2. Bob Bowling Says:

    Are we trying to find a winning system at baccarat?
    Let me know I may have a better edge to add to your testing.

  3. […] 24 Karat Baccarat, by Lorenzo Rodriquez […]

  4. Well done. At least Lorenzo didn’t lie about beating the Zumma testers, but the system is truly Fool’s Gold after all!

    • Thanks, Benn … Yeah, at least Lorenzo achieved something most other system sellers have not. Too bad his approach still isn’t consistent in the long run 😦

  5. If you find methods that fail over the long run, why don’t you reverse the method, should be the opposite of its performance.

    • @ezlivin

      Thanks for your comment and suggestion.

      Unfortunately, that won’t work. I have, for example, already tested your suggestion in a few of my simulations. Betting Repeat is the opposite of betting Opposite. Betting Time-Before-Last is the opposite of betting Opposite-Time-Before-Last. Betting Banker always is the opposite of betting Player always. Etc. Indeed, some players are bold (and brash) enough to always bet against the majority bet on the table, or to just counter-shadow the player who seems to be on a losing streak.

      The reason why these opposite kind of strategies don’t work is simply because in the long run, all methods only fail just enough to yield the house vig. That is, the accuracy of any method conforms to what is mathematically expected, and you pay the vig. Reverse what you did and the results will still be the same, because where you were wrong before, you will now be right and vice-versa, but still, the accuracy conforms to mathematical expectations, and you pay the house vig.

      Notice that the Player’s Advantage in all of my simulations is always around -1%ish. That is the house vig. You win and lose about 50/50, and you pay the vig. Reverse what you did, and you still win and lose about 50/50, and you pay the vig. Indeed, this is somewhat good news, because as long as you flat bet consistently, you shouldn’t lose significantly more than 1% of your total bets in the long run.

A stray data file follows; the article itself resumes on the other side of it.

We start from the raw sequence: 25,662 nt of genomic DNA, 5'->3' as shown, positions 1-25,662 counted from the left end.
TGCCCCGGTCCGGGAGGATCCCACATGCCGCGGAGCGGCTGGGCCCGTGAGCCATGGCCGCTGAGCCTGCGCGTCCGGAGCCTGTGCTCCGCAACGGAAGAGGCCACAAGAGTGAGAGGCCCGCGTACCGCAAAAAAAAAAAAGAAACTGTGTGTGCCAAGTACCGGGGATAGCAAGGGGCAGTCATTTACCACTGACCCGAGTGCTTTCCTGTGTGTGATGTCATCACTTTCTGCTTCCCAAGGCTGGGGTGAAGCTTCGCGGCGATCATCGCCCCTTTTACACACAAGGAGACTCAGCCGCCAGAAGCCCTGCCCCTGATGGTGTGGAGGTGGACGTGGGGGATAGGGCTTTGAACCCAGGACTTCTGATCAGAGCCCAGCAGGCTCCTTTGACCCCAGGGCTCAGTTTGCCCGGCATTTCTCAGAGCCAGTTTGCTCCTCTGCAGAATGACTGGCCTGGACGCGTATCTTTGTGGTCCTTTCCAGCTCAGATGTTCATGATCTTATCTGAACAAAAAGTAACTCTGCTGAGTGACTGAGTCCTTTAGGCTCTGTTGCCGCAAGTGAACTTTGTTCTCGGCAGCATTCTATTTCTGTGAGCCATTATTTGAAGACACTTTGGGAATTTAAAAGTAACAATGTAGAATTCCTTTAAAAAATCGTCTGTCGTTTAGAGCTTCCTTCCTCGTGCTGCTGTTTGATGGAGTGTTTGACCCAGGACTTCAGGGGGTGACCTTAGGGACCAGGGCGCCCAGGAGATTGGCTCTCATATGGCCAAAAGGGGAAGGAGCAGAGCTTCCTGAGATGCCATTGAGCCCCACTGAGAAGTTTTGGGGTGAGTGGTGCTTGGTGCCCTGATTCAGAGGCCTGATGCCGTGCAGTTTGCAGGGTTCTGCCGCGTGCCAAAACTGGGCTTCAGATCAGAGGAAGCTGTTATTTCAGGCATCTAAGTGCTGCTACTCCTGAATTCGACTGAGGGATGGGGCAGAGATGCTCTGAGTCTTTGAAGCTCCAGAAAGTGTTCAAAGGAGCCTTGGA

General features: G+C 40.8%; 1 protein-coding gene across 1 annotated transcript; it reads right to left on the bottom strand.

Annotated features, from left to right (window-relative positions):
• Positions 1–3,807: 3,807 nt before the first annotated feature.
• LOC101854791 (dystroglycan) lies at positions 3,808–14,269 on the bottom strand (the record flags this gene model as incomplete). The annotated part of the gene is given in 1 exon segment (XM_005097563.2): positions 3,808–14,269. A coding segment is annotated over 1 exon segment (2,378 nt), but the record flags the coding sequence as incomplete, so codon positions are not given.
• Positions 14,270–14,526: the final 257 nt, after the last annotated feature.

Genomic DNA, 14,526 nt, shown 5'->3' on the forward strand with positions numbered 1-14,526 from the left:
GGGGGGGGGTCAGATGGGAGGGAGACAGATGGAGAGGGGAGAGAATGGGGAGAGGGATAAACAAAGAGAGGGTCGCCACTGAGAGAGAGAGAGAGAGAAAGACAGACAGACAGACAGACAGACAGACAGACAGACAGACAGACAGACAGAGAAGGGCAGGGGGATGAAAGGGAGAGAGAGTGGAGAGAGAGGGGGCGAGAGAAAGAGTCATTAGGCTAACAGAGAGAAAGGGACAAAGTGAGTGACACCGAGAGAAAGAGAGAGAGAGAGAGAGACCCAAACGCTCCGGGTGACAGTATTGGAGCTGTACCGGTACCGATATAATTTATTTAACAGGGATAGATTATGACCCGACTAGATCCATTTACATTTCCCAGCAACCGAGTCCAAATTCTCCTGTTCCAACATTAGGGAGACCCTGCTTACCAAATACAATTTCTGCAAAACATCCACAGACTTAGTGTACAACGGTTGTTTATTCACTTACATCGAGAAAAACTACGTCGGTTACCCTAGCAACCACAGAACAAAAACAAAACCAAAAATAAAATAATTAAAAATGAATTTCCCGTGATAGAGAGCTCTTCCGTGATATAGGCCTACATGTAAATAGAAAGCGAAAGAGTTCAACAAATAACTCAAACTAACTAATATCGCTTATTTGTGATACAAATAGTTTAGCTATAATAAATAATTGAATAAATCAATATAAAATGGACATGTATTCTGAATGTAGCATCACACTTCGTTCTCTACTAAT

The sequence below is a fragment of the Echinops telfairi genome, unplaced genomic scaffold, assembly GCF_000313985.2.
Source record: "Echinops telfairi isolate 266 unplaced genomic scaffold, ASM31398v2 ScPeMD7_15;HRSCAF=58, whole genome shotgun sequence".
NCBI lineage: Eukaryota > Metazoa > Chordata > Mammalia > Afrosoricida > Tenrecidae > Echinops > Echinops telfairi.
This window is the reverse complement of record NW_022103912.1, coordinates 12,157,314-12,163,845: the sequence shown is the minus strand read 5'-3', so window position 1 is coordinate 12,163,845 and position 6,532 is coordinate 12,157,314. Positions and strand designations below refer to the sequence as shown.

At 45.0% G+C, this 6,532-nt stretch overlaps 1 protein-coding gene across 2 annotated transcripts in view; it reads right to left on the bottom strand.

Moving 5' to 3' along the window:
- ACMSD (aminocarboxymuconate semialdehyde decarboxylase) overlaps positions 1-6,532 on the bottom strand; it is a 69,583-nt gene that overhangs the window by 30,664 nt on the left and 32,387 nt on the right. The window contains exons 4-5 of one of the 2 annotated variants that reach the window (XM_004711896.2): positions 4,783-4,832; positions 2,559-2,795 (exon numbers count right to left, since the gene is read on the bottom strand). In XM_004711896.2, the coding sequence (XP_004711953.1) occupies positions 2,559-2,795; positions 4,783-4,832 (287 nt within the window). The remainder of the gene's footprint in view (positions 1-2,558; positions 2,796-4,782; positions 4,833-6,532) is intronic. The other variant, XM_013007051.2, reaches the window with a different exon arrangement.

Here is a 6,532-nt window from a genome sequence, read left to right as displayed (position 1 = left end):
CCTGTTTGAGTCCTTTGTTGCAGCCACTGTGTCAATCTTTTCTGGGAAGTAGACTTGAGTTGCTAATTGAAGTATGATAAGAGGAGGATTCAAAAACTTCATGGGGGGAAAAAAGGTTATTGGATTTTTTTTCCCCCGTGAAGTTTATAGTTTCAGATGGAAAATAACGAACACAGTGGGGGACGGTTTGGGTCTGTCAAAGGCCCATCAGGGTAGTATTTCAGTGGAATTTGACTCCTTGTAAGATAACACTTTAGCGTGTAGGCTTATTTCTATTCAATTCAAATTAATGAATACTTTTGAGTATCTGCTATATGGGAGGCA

Your suggestion would work on a method that yielded, say, a P.A. of -2% or worse over the long run. Reverse that method, and you would indeed have a long-term winner. Because the original method lost more than the house vig, you will gain that much by doing the exact opposite. Show me such a method, reverse it, and I will show you the Holy Grail. Funny, though, no such method exists, because it is just as hard to lose big as it is to win big in baccarat.

      Incidentally, betting opposites is also something traders try to turn a losing trading method into a winning one. Even in trading this doesn’t necessarily work long term, partly due to the spread (which is basically commissions), and partly due to the ever changing nature of the markets (you never know when a recently losing method will become a winning one, and vice versa).

      • Thank you for your reply, my next question would be. Then how do professional gamblers do it.

      • @ezlivin

        To the best of my knowledge, there is no such thing as a “professional baccarat player,” someone who is able to play baccarat exclusively for a living and can actually make a consistently good living at it. In the long run according to my simulations, such a player will always wind up paying the house vig at a minimum. He may have lucky streaks which may even appear to last quite awhile, but eventually, because the odds are against him, he will give up his winnings, and pay at least the house vig.